# Is interaction possible between two continuous variables?

All of my variables are continuous. There are no levels. Is it possible to even have interaction between the variables?

Yes, why not? The same consideration as for categorical variables would apply in this case: The effect of $X_1$ on the outcome $Y$ is not the same depending on the value of $X_2$. To help visualize it, you can think of the values taken by $X_1$ when $X_2$ takes high or low values. Contrary to categorical variables, here interaction is just represented by the product of $X_1$ and $X_2$. Of note, it's better to center your two variables first (so that the coefficient for say $X_1$ reads as the effect of $X_1$ when $X_2$ is at its sample mean).

As kindly suggested by @whuber, an easy way to see how $X_1$ varies with $Y$ as a function of $X_2$ when an interaction term is included, is to write down the model $\mathbb{E}(Y|X)=\beta_0+\beta_1X_1+\beta_2X_2+\beta_3X_1X_2$.

Then, it can be seen that the effect of a one-unit increase in $X_1$ when $X_2$ is held constant may be expressed as:

$$\begin{eqnarray*} \mathbb{E}(Y|X_1+1,X_2)-\mathbb{E}(Y|X_1,X_2)&=&\beta_0+\beta_1(X_1+1)+\beta_2X_2+\beta_3(X_1+1)X_2\\ &&-\big(\beta_0+\beta_1X_1+\beta_2X_2+\beta_3X_1X_2\big)\\ &=& \beta_1+\beta_3X_2 \end{eqnarray*}$$

Likewise, the effect when $X_2$ is increased by one unit while holding $X_1$ constant is $\beta_2+\beta_3X_1$. This demonstrates why it is difficult to interpret the effects of $X_1$ ($\beta_1$) and $X_2$ ($\beta_2$) in isolation. This will even be more complicated if both predictors are highly correlated. It is also important to keep in mind the linearity assumption that is being made in such a linear model.

You can have a look at Multiple regression: testing and interpreting interactions, by Leona S. Aiken, Stephen G. West, and Raymond R. Reno (Sage Publications, 1996), for an overview of the different kind of interaction effects in multiple regression. (This is probably not the best book, but it's available through Google)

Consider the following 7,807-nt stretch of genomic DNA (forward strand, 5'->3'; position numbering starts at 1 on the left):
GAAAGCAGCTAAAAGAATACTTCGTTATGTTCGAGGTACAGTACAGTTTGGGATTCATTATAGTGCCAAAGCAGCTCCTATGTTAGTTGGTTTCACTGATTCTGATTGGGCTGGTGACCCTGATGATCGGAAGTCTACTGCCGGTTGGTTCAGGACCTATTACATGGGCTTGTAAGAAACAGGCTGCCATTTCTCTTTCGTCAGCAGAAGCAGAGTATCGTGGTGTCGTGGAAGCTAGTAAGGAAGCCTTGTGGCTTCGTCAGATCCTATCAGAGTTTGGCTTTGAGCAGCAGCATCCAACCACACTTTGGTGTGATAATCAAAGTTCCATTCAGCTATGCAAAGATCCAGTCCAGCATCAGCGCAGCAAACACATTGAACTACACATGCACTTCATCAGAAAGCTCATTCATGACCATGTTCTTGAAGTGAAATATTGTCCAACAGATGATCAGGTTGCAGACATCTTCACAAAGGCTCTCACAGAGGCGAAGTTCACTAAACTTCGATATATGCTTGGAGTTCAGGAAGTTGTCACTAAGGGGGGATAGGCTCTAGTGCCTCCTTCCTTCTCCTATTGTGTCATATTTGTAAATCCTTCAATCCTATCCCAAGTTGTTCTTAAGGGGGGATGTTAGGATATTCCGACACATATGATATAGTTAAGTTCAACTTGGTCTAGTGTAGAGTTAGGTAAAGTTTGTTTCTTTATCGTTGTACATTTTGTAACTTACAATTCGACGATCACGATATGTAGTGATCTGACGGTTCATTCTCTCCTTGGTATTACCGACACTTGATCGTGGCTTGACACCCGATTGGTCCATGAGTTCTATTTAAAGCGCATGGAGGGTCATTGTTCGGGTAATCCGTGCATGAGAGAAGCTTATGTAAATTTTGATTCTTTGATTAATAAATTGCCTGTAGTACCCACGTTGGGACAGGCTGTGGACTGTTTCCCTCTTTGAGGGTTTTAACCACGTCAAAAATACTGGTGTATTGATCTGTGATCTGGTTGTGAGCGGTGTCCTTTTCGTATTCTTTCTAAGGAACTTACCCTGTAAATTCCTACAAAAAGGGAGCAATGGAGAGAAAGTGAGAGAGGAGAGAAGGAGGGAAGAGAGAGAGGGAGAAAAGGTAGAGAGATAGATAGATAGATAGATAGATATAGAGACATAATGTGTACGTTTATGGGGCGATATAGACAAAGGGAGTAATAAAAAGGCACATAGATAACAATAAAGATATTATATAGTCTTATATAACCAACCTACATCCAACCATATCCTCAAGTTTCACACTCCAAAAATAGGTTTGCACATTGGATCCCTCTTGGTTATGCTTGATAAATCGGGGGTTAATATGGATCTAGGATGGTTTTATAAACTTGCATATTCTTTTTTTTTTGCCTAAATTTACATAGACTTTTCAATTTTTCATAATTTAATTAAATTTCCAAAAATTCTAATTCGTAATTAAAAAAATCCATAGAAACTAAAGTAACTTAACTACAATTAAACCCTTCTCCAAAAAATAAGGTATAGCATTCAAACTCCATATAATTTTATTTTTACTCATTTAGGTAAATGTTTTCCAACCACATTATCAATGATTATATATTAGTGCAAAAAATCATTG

Here is a toy example in R:

library(mvtnorm)
set.seed(101)
n <- 300                      # sample size
S <- matrix(c(1,.2,.8,0,.2,1,.6,0,.8,.6,1,-.2,0,0,-.2,1),
nr=4, byrow=TRUE) # cor matrix
X <- as.data.frame(rmvnorm(n, mean=rep(0, 4), sigma=S))
colnames(X) <- c("x1","x2","y","x1x2")
summary(lm(y~x1+x2+x1x2, data=X))
pairs(X)


Coefficients:
Estimate Std. Error t value Pr(>|t|)
(Intercept) -0.01050    0.01860  -0.565    0.573
x1           0.71498    0.01999  35.758   <2e-16 ***
x2           0.43706    0.01969  22.201   <2e-16 ***
x1x2        -0.17626    0.01801  -9.789   <2e-16 ***
---
Signif. codes:  0 ‘***’ 0.001 ‘**’ 0.01 ‘*’ 0.05 ‘.’ 0.1 ‘ ’ 1

Residual standard error: 0.3206 on 296 degrees of freedom
Multiple R-squared: 0.8828, Adjusted R-squared: 0.8816
F-statistic: 743.2 on 3 and 296 DF,  p-value: < 2.2e-16


And here is how the simulated data looks like: To illustrate @whuber's second comment, you can always look at the variations of $Y$ as a function of $X_2$ at different values of $X_1$ (e.g., terciles or deciles); trellis displays are useful in this case. With the data above, we would proceed as follows:

library(Hmisc)
X$x1b <- cut2(X$x1, g=5) # consider 5 quantiles (60 obs. per group)
coplot(y~x2|x1b, data=X, panel = panel.smooth) • (+1) If you have the time and inclination you might strengthen this answer by expanding on your claim that including X1*X2 makes the effect of X1 on Y vary with X2. Specifically, a model Y = b0 + b1*X1 + b2*X2 + b3*(X1*X2) + error can also be viewed as having the form Y = b0 + (b1 + b3*X2)*X1 + b2*X2 + error, showing precisely how the coefficient of X1--which equals b1 + b3*X2--varies with X2 (and, symmetrically, the coefficient of X2 varies with X1). That's a simple, natural form of "interaction." – whuber Nov 27 '10 at 21:13
• @chl - Thanks for the response. The problem that I have is that I have a large n (11K) and am using MiniTab to do an Interactions Plot and it takes forever to calculate but doesn't show anything. I'm just not sure how I see if there is interaction with this dataset. – TheCloudlessSky Nov 27 '10 at 21:33
• @TheCloudlessSky: One approach is to slice the data into bins according to values of X1. Plot Y versus X2 bin by bin, looking for changes in slope as the bins vary. Do the same with the roles of X1 and X2 reversed. – whuber Nov 27 '10 at 22:05
• @chl The trellis display is a nice illustration. Slicing one variable at equal-interval quantiles is attractive. There are other approaches. E.g., Tukey recommended slicing by halving the tails: that is, slice the X2 values into halves at the median, then slice those halves by their medians, then slice the lower half of the lowest group at its median and the upper half of the highest group at its median, and so on, continuing for as long as the new groups have enough data. – whuber Nov 28 '10 at 19:25